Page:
There were many Italian fencing masters and unlike the Spanish system, which remained largely unchanged after Caranza, the Italians have common themes, but many varations. Below are some of the terms used from a variety of sources, not any one master.
Guards: Marozzo had 13 guards to be used with a cut and thrust sword. Agrippa, who used the rapier, reduced these to four main guards.
Primo: When drawing a blade from the scabbard, the natural position is primo. Arm up, fingers pointed away from the body, tip towards the enemy.
Seconda: Lowering the arm from Primo so that the arm is to the right of the body, the hand is supinated (fingers down) and the tip towards the enemy.
Terza: The primary stance advocated by Capo Ferro. From Seconda the arm moves in so the elbow is in front of the hip, the sword is held in a hammer or trigger grip and the tip towards the enemy. From this position most of the body and head is protected.
Quarta: From Terza the arm moves left and the hand switches to prontated (fingers up) and the tip towards the enemy.
Stance: The fighter starts in the terza guard, they from a t with their feet, forward toe pointed towards the enemy. A comfortable step is taken and both knees are bent to allow spring. Capo Ferro recomended that the back leg be bent and the forward leg kept straight to keep it away from the enemy.
Footwork: Italian movents are linear with angles. This means they advance and attack on a line, stepping off the line to strike or dodge at an angle. They do not circle as the Spanish did in Destreza.
Advance The front foot extends and plants, the back foot follows.
Retreat: The front foot moves back and plants, the back foot follows.
Pass Forward: The back foot extends and plants, toes pointed left. The front foot follows returning the fighter to Terza guard and gaining much ground.
Pass Back: Forward foot moves back while the rear foot remains planted. It is a defensive tactic to perform is the leg is attacked.
Traverse: Forward foot moves at an angle /left/right while the back foot remains, or moves.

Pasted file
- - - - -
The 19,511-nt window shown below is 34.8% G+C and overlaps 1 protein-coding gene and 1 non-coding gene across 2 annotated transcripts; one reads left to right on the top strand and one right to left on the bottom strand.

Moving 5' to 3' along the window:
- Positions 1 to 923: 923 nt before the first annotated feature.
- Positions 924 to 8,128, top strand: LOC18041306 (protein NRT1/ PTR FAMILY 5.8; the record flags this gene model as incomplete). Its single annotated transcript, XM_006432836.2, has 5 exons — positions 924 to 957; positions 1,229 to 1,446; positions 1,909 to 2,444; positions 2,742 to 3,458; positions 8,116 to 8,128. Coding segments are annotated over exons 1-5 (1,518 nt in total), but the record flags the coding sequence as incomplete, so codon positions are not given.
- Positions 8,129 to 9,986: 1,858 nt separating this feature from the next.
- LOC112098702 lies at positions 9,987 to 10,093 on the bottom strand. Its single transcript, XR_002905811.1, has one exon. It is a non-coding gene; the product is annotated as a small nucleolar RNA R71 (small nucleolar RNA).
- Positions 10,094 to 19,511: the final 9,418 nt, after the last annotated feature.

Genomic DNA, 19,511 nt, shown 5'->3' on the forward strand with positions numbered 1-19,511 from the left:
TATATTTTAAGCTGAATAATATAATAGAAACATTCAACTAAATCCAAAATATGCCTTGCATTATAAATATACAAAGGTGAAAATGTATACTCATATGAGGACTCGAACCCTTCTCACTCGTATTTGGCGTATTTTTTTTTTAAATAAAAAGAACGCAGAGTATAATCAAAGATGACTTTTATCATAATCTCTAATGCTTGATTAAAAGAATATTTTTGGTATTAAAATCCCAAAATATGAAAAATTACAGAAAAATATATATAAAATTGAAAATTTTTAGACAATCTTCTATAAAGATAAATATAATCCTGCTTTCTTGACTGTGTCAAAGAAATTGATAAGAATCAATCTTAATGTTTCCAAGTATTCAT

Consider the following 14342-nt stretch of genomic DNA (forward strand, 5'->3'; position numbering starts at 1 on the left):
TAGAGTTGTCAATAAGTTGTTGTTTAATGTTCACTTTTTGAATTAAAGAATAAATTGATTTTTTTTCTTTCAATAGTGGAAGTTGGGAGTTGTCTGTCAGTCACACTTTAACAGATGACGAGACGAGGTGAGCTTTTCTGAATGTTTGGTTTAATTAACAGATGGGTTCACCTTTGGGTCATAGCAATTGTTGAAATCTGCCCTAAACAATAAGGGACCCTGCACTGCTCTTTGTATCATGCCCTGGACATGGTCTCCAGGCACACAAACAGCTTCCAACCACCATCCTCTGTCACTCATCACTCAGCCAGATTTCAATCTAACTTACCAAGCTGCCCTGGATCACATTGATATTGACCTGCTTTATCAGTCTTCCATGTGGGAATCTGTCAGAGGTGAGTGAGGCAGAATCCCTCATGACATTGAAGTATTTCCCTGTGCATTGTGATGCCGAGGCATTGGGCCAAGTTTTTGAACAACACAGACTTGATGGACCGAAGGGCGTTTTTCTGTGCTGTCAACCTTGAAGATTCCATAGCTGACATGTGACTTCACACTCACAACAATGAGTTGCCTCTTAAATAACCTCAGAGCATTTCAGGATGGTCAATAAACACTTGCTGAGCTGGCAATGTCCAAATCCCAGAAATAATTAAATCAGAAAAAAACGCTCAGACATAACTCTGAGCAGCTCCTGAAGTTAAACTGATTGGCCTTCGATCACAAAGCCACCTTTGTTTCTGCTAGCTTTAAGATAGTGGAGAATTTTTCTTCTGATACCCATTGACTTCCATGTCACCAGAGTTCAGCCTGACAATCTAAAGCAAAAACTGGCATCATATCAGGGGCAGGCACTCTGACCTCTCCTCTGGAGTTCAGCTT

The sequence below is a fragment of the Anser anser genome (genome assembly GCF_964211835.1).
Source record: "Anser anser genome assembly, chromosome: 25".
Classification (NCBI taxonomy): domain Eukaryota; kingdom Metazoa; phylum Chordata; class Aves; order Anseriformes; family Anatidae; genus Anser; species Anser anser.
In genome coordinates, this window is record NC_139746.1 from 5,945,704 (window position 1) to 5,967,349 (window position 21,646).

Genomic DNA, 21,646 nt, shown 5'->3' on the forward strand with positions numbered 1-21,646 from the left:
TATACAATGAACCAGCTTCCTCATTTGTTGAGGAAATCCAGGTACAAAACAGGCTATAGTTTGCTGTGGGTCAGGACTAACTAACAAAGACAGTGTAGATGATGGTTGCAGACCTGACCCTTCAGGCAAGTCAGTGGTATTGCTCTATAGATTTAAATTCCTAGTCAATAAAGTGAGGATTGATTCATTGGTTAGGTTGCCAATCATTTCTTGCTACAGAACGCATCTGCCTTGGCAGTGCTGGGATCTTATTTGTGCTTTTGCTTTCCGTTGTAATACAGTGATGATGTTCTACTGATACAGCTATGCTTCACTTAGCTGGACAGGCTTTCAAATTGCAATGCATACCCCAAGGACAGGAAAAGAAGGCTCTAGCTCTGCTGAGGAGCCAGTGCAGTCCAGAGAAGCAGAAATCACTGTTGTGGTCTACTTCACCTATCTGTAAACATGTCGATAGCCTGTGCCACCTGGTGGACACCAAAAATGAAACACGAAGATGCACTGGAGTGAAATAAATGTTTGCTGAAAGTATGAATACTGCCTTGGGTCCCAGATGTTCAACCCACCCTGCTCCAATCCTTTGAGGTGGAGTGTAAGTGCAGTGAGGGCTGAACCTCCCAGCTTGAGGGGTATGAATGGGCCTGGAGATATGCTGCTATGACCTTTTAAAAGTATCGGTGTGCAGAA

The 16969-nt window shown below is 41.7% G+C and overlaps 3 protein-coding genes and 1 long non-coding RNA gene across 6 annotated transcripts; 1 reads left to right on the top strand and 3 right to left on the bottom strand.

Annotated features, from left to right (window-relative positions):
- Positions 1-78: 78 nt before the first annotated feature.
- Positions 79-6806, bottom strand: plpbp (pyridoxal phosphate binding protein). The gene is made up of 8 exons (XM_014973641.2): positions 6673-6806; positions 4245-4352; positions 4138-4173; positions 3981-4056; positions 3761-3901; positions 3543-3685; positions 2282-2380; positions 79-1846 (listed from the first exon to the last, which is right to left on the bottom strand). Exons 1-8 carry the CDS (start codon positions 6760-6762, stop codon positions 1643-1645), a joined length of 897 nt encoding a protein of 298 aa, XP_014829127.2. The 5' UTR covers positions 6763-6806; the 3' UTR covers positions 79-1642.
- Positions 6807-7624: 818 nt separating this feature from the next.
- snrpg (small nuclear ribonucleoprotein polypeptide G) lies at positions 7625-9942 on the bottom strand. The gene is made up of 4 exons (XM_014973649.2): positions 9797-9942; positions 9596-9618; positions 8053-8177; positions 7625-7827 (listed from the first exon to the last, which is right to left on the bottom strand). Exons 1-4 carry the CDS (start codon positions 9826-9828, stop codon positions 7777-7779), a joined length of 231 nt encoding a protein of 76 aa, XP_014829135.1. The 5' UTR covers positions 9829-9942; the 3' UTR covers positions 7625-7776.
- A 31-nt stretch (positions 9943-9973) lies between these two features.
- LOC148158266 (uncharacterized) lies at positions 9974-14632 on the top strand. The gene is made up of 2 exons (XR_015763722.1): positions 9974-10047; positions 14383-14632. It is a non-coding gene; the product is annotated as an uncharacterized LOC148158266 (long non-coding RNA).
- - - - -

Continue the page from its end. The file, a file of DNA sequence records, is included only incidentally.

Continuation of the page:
Sbasso: The forward foot moves forward and left/right while the fighter ducks low. Their head remains still, and they should be low enough to duck under a thrust.
Inquartata: The back foot slides to the right while keeping the toes pointed left. This twists the fighter's body and perfoms a dodge usually followed by the enemy getting impaled.
Void: A physical dodge of the enemy blade.
Cuts: The Italians have many types of cuts that are indicated by where they strike. Amusingly the cut was seen as inferior and eventually reccomended against, despite this the Italians broke apart the mechanics of the cut with great detail. Cuts were meant to be slashing, not impact strikes.
Fendente: A cut to the head, straight down.
Mondonte: A cut to the inner thigh or goring, straight up. Ouchie.
Mandritto :Cuts to the right.
Riverso: Cuts to the left.
Squalambrato: Diagonal cuts, prefaced by mandritto or riverso.
Tondo: Horizontal cuts, prefaced by mandritto or riverso.
Falso Manco: Cuts to the back of the knee using the false edge of the blade.
Falso Dritto: Cuts to the wrists using the false edge of the blade.
Thrusts: The Italians used thrusts as their primary mode of attack. The thrust was performed with the motion of the body, not the arm or through use of the enemy's motion. (Impaling themselves on your sword.)
Imbrocatta: A thrust from above an enemy blade. Performed usually from Primo.
Stocatta: A thrust under an enemy blade. Performed usually from Quarta.
Punta Riversa: A thrust to the left of the enemy.
Punta Dritto: A thrust to the right of the enemy.
Botta Lunga: The forward leg kicks out and plants. The rear leg straightens. The arm is already extended and the thrust is carried by the movemet of the legs and body.
Closed Hip: A Botta Lunga where the rear foot is stationary during the movement.
Open Hip: A Botta Lunga where the rear foot swivels to give the thrust greater range.
Passata Soto: A lunge that is so low, the fighter uses their off hand to prevent falling. It can also be performed by simply straightening the back leg as a response to a thrust.
Parry: A parry is a block of the sword. The Italian method didn't reccomend true parries, but suggested that ripostes were better. A parry with a counter-attack.
Cavazione : Moving the blade from one line to the other by passing the tip of the sword under/over the enemy blade.
Counter-Cavazione: Countering a cavazione by returning to the original position by passing the tip of the sword under/over the enemy blade.
Riposte: Parrying an enemy attack and counter-attacking in the same motion.
Stringere: The process of closing and making light contact with the enemy blade to prepare for an attack. Seeking the blade, gaining the blade and mechanical advantage are other similar terms.
Elements: The Italian method was fascinated with time in relation to a fight. Below are the terms which wove together their fighting style.
Misura: Measure or distance. Distance had to be gained through stringering. Distance was either short (you can strike without moving your feet) or long (you must step or lunge to strike).
Tiempo: The moment to attack. Once attained its go time.
Contra-Tiempo: Striking the enemy first as they enter tiempo. Taking their 'time to strike' and turning it into your own.
Velocita: Knowing what type of attack to use to hit the enemy as quick as possible while not being hit back.
Mezzo Tempo: A quick move of the blade where the enemy impales themself.
Single Tempo: A single movment to strike an opponent. A raising of the blade and leaning to thrust.
Dui Tempi: Two movements to strike an opponent. A cut for instance.
Misura leads to Tiempo, Velocita leads to a successful attak when in Tiempo.